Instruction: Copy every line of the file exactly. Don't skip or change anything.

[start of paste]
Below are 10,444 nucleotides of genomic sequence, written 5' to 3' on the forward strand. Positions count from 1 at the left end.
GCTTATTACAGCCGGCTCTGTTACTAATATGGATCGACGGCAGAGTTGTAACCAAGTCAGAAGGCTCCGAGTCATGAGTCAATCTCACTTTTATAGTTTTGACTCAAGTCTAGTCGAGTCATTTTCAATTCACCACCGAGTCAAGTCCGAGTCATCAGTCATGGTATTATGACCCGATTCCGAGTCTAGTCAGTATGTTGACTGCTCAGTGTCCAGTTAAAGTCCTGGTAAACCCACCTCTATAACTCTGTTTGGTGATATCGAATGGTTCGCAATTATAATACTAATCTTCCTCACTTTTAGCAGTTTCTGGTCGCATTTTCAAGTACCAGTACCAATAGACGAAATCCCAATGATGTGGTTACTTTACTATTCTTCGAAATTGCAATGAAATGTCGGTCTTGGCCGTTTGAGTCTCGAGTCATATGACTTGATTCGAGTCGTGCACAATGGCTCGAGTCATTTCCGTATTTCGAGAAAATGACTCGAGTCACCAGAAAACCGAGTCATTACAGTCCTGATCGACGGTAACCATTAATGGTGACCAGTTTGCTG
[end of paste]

Below are 10,444 nucleotides of genomic sequence, written 5' to 3' on the forward strand. Positions count from 1 at the left end.
GCTTATTACAGCCGGCTCTGTTACTAATATGGATCGACGGCAGAGTTGTAACCAAGTCAGAAGGCTCCGAGTCATGAGTCAATCTCACTTTTATAGTTTTGACTCAAGTCTAGTCGAGTCATTTTCAATTCACCACCGAGTCAAGTCCGAGTCATCAGTCATGGTATTATGACCCGATTCCGAGTCTAGTCAGTATGTTGACTGCTCAGTGTCCAGTTAAAGTCCTGGTAAACCCACCTCTATAACTCTGTTTGGTGATATCGAATGGTTCGCAATTATAATACTAATCTTCCTCACTTTTAGCAGTTTCTGGTCGCATTTTCAAGTACCAGTACCAATAGACGAAATCCCAATGATGTGGTTACTTTACTATTCTTCGAAATTGCAATGAAATGTCGGTCTTGGCCGTTTGAGTCTCGAGTCATATGACTTGATTCGAGTCGTGCACAATGGCTCGAGTCATTTCCGTATTTCGAGAAAATGACTCGAGTCACCAGAAAACCGAGTCATTACAGTCCTGATCGACGGTAACCATTAATGGTGACCAGTTTGCTG